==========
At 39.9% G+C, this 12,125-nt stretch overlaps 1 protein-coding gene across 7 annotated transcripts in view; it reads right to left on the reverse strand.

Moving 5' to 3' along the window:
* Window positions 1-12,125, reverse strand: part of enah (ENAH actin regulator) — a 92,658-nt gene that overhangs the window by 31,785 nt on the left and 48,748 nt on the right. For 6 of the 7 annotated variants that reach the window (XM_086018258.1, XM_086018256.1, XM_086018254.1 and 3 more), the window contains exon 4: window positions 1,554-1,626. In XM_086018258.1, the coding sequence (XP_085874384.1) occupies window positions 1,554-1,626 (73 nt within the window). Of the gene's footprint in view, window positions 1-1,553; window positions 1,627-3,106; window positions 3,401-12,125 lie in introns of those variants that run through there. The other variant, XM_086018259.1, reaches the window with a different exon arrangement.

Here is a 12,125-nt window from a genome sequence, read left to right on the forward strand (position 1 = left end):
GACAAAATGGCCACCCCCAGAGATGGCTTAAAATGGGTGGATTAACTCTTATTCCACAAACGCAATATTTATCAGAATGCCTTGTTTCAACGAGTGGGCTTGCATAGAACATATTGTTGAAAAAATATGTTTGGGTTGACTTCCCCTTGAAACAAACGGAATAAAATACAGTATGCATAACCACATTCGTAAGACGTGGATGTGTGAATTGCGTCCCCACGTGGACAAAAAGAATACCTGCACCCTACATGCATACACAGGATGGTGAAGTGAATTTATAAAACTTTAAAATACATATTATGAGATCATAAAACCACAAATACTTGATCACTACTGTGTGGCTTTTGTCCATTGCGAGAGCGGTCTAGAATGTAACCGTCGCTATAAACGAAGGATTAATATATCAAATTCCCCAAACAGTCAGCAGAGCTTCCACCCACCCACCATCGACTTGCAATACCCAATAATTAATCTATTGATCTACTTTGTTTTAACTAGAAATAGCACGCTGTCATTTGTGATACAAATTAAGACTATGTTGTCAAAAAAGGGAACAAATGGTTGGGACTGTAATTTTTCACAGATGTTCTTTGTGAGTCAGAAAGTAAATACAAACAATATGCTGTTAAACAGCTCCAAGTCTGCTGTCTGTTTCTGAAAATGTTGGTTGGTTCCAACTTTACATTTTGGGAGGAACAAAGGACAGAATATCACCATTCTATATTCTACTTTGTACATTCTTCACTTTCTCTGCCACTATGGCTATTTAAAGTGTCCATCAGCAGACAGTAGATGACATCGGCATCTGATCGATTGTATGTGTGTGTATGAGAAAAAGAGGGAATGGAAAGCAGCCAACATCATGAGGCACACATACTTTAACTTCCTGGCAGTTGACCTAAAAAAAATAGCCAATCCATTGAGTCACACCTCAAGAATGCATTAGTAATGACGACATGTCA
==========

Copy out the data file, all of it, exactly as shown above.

At 39.9% G+C, this 12,125-nt stretch overlaps 1 protein-coding gene across 7 annotated transcripts in view; it reads right to left on the reverse strand.

Moving 5' to 3' along the window:
* Window positions 1-12,125, reverse strand: part of enah (ENAH actin regulator) — a 92,658-nt gene that overhangs the window by 31,785 nt on the left and 48,748 nt on the right. For 6 of the 7 annotated variants that reach the window (XM_086018258.1, XM_086018256.1, XM_086018254.1 and 3 more), the window contains exon 4: window positions 1,554-1,626. In XM_086018258.1, the coding sequence (XP_085874384.1) occupies window positions 1,554-1,626 (73 nt within the window). Of the gene's footprint in view, window positions 1-1,553; window positions 1,627-3,106; window positions 3,401-12,125 lie in introns of those variants that run through there. The other variant, XM_086018259.1, reaches the window with a different exon arrangement.

Here is a 12,125-nt window from a genome sequence, read left to right on the forward strand (position 1 = left end):
GACAAAATGGCCACCCCCAGAGATGGCTTAAAATGGGTGGATTAACTCTTATTCCACAAACGCAATATTTATCAGAATGCCTTGTTTCAACGAGTGGGCTTGCATAGAACATATTGTTGAAAAAATATGTTTGGGTTGACTTCCCCTTGAAACAAACGGAATAAAATACAGTATGCATAACCACATTCGTAAGACGTGGATGTGTGAATTGCGTCCCCACGTGGACAAAAAGAATACCTGCACCCTACATGCATACACAGGATGGTGAAGTGAATTTATAAAACTTTAAAATACATATTATGAGATCATAAAACCACAAATACTTGATCACTACTGTGTGGCTTTTGTCCATTGCGAGAGCGGTCTAGAATGTAACCGTCGCTATAAACGAAGGATTAATATATCAAATTCCCCAAACAGTCAGCAGAGCTTCCACCCACCCACCATCGACTTGCAATACCCAATAATTAATCTATTGATCTACTTTGTTTTAACTAGAAATAGCACGCTGTCATTTGTGATACAAATTAAGACTATGTTGTCAAAAAAGGGAACAAATGGTTGGGACTGTAATTTTTCACAGATGTTCTTTGTGAGTCAGAAAGTAAATACAAACAATATGCTGTTAAACAGCTCCAAGTCTGCTGTCTGTTTCTGAAAATGTTGGTTGGTTCCAACTTTACATTTTGGGAGGAACAAAGGACAGAATATCACCATTCTATATTCTACTTTGTACATTCTTCACTTTCTCTGCCACTATGGCTATTTAAAGTGTCCATCAGCAGACAGTAGATGACATCGGCATCTGATCGATTGTATGTGTGTGTATGAGAAAAAGAGGGAATGGAAAGCAGCCAACATCATGAGGCACACATACTTTAACTTCCTGGCAGTTGACCTAAAAAAAATAGCCAATCCATTGAGTCACACCTCAAGAATGCATTAGTAATGACGACATGTCA